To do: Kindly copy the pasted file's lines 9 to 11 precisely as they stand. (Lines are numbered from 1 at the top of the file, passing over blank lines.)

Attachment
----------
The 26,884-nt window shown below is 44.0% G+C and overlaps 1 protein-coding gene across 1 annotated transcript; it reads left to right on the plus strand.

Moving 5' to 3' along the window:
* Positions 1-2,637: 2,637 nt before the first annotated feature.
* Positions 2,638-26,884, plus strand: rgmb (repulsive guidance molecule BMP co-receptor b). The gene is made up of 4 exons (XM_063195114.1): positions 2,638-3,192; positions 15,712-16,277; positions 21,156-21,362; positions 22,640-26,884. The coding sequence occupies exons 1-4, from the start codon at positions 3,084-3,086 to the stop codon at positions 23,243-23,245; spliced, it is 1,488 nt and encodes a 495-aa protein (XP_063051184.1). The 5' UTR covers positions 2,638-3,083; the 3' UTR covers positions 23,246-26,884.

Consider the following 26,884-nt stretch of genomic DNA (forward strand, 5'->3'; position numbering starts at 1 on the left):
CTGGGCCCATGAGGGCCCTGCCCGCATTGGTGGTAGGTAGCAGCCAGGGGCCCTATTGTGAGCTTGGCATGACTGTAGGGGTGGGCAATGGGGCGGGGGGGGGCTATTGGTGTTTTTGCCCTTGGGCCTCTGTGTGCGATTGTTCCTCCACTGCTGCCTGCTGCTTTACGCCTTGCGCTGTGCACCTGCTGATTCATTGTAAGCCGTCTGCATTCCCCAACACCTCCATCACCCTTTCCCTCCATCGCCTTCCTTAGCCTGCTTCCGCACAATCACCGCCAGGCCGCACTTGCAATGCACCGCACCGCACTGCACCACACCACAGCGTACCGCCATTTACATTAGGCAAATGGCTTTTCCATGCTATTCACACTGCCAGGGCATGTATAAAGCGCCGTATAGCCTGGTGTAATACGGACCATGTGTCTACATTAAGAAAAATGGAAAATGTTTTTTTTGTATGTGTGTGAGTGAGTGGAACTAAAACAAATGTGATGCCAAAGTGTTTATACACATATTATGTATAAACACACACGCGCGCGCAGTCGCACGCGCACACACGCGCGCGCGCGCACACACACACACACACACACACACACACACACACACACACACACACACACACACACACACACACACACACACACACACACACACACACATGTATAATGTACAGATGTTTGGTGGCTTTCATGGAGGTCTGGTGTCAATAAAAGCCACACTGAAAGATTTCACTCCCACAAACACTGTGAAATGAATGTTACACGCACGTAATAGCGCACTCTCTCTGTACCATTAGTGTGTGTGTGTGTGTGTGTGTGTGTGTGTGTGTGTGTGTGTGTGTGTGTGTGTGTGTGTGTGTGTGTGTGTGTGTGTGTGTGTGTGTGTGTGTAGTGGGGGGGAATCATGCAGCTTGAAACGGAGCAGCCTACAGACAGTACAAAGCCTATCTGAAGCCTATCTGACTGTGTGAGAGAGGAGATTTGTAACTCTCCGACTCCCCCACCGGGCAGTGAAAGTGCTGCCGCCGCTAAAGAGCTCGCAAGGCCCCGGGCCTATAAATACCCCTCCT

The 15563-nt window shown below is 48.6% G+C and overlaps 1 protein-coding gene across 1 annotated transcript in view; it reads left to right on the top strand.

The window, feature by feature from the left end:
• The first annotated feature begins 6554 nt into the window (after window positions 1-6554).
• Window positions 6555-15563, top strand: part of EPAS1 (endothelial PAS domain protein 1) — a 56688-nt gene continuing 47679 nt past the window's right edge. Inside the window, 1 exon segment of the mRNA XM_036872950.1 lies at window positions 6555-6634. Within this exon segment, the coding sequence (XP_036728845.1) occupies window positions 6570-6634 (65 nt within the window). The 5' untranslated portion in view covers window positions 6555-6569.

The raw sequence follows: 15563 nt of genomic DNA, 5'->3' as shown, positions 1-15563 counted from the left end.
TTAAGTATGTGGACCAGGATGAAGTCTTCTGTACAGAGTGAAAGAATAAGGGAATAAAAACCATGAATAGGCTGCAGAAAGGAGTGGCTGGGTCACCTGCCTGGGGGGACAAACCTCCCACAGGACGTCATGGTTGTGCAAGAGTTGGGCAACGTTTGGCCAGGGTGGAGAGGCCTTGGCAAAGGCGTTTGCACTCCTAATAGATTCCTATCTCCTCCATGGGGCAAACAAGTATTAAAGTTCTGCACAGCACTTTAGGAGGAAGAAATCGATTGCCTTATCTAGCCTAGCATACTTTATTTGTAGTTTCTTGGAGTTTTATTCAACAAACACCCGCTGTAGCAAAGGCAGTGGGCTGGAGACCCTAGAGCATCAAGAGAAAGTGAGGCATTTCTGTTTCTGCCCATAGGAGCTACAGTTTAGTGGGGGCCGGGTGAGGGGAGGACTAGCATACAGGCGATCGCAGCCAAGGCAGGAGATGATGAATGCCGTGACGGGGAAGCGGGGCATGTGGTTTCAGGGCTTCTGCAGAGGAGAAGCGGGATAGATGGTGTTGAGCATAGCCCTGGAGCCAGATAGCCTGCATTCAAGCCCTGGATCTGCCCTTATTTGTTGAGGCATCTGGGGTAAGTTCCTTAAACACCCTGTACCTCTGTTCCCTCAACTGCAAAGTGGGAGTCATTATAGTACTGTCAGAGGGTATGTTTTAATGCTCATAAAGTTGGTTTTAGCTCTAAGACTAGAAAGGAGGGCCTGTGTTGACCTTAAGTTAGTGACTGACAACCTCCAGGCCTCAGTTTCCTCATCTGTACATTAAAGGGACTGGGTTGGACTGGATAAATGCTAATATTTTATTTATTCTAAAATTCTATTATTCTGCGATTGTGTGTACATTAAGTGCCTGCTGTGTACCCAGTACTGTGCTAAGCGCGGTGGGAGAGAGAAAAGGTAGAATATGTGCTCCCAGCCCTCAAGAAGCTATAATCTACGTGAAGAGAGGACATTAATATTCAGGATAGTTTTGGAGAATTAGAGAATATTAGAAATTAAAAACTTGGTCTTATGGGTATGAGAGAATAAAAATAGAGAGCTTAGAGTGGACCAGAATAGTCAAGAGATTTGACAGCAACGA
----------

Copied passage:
• The first annotated feature begins 6554 nt into the window (after window positions 1-6554).
• Window positions 6555-15563, top strand: part of EPAS1 (endothelial PAS domain protein 1) — a 56688-nt gene continuing 47679 nt past the window's right edge. Inside the window, 1 exon segment of the mRNA XM_036872950.1 lies at window positions 6555-6634. Within this exon segment, the coding sequence (XP_036728845.1) occupies window positions 6570-6634 (65 nt within the window). The 5' untranslated portion in view covers window positions 6555-6569.

The raw sequence follows: 15563 nt of genomic DNA, 5'->3' as shown, positions 1-15563 counted from the left end.